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FEER: The Bakun Behemoth
By S. Jayasankaran

17/3/2001 9:00 pm Sat

[Rencana ini agak teknikal dan mungkin tidak diterjemahkan. Kerajaan tidak telus untuk berdepan dengan rakyat sedangkan projek yang sebegini besar boleh memautkan. Lebihan tenaga cuma sekitar 8% sahaja tetapi risikonya amat menakutkan. Jika tidak semua para pencinta alam dan NGO akan berdiam. Ramai tidak tahu air menyimpan satu imbangan alam yang penting untuk dunia tidak tergoncang. Apabila ia diempangkan oleh alasan kemajuan, ia akan merombak persekitaran.

Mungkin banyak kilang akan muncul di Sarawak jika kos eletriknya murah sedikit tetapi banyak juga yang akan tenggelam. Kerana iklim yang meragam akan mengacau segala ketenteraman. Dan gangguan itu tidak akan padam di sepanjang zaman...... ada empangan tetapi semakin tiada orang.
- Editor

Source: The Far Eastern Economic Review Issue cover-dated 22nd March 2001

The Bakun Behemoth

By S. Jayasankaran

On February 28, Malaysia's cabinet finally gave the controversial Bakun Dam project, shelved after the Asian financial crisis, the go-ahead. Its output will be confined to the East Malaysian states of Sabah and Sarawak--perhaps extending to Brunei and Kalimantan--and will not include the undersea cable to peninsular Malaysia originally proposed.

It will be state-funded to an estimated tune of 9 billion ringgit ($2.4 billion), down from the original 16 billion ringgit, but no less heroic. A 205-metre wall will dam a reservoir the size of Singapore to produce 2,500 megawatts of electricity to be transmitted along as much as 800 kilometres of cable to the remotest parts of Borneo.

Piece of cake, right? Tell that to infrastructure concern Ekran, the original promoter of the project, and its controlling shareholder, Ting Pek Khiin. Ekran's shares trade at a disconsolate 69 sen apiece--down from over 10 ringgit per share in early 1997. Ting owes Ekran over 700 million ringgit for a "refundable" deposit he took but didn't refund for reasons too complicated to get into here.

Meanwhile, at least 20 environmental groups think the restoration of the project is a catastrophe. But was the project ever terminated? The government took over the project from Ekran in 1997 but work went on quietly. People were resettled and continuing work on river diversion, by Korean company Dong Ah Construction, will finally be completed by early April.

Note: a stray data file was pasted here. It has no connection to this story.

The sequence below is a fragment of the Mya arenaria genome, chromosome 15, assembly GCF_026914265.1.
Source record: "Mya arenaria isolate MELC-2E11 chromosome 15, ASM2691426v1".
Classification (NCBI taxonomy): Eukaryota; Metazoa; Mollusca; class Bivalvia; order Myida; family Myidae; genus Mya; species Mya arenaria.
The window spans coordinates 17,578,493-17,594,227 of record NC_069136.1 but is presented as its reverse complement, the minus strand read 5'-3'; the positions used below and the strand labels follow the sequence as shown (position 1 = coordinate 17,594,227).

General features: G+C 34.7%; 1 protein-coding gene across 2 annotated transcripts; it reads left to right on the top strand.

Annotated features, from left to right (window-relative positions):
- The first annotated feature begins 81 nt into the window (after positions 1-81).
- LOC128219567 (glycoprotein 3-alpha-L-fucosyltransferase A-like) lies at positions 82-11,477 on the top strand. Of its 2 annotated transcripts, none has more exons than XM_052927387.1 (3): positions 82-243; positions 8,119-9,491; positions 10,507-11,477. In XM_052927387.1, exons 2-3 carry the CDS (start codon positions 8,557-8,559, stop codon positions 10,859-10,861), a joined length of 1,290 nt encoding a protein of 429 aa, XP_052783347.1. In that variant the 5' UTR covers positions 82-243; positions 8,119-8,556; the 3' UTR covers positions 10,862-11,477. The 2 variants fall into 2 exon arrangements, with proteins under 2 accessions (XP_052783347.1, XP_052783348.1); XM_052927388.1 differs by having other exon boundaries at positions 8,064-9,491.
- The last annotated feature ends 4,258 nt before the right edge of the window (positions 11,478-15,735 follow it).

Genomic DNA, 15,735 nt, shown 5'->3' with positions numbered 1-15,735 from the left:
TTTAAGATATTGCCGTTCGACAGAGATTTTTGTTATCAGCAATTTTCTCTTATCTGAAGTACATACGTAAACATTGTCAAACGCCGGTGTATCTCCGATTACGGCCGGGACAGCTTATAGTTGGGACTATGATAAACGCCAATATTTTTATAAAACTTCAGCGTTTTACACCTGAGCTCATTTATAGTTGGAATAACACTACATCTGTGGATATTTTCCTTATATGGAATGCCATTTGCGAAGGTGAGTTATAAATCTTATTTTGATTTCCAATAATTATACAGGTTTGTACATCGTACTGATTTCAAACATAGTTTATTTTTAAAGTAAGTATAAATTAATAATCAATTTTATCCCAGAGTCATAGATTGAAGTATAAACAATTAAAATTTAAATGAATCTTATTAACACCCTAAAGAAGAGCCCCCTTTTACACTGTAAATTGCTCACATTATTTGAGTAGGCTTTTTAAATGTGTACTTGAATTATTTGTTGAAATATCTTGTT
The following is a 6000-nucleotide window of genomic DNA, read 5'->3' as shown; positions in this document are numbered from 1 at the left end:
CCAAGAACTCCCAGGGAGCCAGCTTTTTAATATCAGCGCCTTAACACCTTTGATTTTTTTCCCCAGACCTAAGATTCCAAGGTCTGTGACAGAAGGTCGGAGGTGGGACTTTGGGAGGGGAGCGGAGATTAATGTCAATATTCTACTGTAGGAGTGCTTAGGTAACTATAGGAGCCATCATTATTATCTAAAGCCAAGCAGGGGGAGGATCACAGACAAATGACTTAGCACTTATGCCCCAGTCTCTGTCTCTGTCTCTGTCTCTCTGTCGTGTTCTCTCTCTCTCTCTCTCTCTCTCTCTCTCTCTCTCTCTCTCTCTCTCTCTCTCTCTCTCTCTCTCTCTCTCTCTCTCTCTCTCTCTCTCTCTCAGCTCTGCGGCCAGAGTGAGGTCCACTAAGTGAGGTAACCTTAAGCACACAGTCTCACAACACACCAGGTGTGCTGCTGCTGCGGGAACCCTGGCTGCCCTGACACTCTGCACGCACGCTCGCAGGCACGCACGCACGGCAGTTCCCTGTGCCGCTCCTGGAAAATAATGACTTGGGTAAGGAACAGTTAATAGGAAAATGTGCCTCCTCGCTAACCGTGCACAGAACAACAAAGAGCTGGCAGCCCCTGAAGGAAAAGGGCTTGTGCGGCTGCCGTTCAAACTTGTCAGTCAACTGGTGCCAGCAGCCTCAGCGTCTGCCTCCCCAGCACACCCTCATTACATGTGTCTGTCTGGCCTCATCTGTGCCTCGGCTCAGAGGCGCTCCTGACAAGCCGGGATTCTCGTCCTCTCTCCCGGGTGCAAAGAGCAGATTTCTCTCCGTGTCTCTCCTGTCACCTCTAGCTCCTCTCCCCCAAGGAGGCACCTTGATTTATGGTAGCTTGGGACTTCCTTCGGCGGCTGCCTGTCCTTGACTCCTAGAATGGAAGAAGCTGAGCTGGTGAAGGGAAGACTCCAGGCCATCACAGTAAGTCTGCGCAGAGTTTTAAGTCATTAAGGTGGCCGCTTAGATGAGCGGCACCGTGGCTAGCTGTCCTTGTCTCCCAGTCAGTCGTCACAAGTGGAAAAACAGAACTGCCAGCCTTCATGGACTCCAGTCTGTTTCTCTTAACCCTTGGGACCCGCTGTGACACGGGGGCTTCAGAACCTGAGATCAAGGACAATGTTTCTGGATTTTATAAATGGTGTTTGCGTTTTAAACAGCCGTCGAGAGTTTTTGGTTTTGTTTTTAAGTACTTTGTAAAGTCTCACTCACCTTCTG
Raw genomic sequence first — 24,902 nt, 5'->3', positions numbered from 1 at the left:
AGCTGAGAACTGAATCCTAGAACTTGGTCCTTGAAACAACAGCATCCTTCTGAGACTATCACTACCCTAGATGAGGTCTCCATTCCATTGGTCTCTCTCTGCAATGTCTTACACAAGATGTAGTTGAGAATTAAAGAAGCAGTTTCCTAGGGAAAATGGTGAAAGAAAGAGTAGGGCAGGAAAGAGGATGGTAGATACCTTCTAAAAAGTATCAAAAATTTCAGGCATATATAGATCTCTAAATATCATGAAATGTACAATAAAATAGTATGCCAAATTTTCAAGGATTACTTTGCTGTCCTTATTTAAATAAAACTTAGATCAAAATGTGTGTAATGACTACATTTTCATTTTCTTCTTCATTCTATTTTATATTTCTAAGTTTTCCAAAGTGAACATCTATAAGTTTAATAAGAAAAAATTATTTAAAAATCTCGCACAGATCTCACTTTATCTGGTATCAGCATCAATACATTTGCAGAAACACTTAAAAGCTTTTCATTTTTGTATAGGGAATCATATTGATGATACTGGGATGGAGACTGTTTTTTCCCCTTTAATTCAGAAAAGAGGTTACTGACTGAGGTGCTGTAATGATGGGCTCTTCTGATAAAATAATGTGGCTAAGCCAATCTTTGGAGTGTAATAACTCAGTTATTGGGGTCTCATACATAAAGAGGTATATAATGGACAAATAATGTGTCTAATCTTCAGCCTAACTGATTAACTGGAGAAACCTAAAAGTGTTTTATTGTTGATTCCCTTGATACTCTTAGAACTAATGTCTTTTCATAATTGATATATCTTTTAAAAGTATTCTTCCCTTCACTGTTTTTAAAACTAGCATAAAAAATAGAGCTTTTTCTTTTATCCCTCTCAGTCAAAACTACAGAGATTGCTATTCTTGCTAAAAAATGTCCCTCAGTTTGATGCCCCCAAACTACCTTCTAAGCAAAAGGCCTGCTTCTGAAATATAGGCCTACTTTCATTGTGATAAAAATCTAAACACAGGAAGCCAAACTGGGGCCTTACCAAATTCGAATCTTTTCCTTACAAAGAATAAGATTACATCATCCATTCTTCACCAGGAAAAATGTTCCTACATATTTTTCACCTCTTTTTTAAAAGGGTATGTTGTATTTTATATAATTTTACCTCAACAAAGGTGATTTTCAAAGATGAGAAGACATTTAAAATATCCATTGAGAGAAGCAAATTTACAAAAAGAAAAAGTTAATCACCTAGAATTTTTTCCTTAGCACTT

Indeed, since the project was officially "shelved" in October 1997, close to 2 billion ringgit may have been spent on it if one tots up all the costs of river diversion and settler compensation to equipment purchases and on-site works.

What comes next is the real meat. First will come the building of two 30 million-50 million ringgit coffer-dams, temporary structures that can hold back the water long enough for a dry place to be created for the building of the main dam, and ancillary facilities. Total cost: at least 7.3 billion ringgit.

Shroff understands that four companies have been approached to put in project proposals. Only one has put in a complete proposal, while the others have put in partial proposals. It isn't clear, however, if the government will widen its net to include more companies. The four include:

-- Muhibbah Engineering, a listed construction company that's been in the limelight recently, having won several contracts for projects that have been privatized. Although it isn't reflected in company records, many analysts speculate that control of the company has shifted over to close associates of Finance Minister Daim Zainuddin. At the time of writing, it wasn't clear which part of the project it has bid for.

-- DRB-Hicom, a listed transport and property company that used to own Proton, the national car maker, until it sold it to Petronas last year. Having lost its core business, DRB-Hicom may be looking for new businesses though it isn't clear if it actually submitted a firm proposal on Bakun.

-- Global Hydro Corp., a private company based in Kuching that analysts believe to be linked to Ting Pek Khiin. In his second bite at the Bakun cherry, Ting's tied up with German construction company Philipp Holzmann and is understood to have submitted a proposal for 1.5 billion ringgit worth of civil works.

-- Kelana Stabil, a private Kuala Lumpur-based company that's tied up with some of the biggest names in global dam construction and electromechanical engineering. That includes Italy's Impregilo, Spain's Dragados and France's Dumez-GTM for the civil works and Germany's Siemens for electromechanical input. The consortium is the only one so far to have submitted a reasonably comprehensive proposal.

Why is the government pushing Bakun? One, the sheer size of the project will do much to jumpstart the construction industry and utilize excess capacity in factories turning out products from steel to cement. Two, the ecology of the area has already been so badly damaged that the project cannot do any further harm. From Kuala Lumpur's point of view, producing excess and cheap power in Sarawak will, in turn, induce energy-intensive industries to relocate there.

Currently, the costs of generating a unit of power in Sarawak is 15-19 sen while the cost in Sabah is even more expensive at 19-22 sen. That's why Sabah's energy utility is loss-making while Sarawak's barely turns a profit. Kuala Lumpur hopes to reverse this. According to estimates, Bakun-generated power will only cost 7-9 sen per unit because of the project's economies of scale.

Which company will get the nod isn't clear, but since the government will probably fund construction through an overseas bond, reputable names will help ease financing costs. From that perspective, Kelana Stabil has partners with strong balance sheets. That may be one reason why Prime Minister Mahathir Mohamad gave Kelana's executives four hours to make a presentation in mid-February.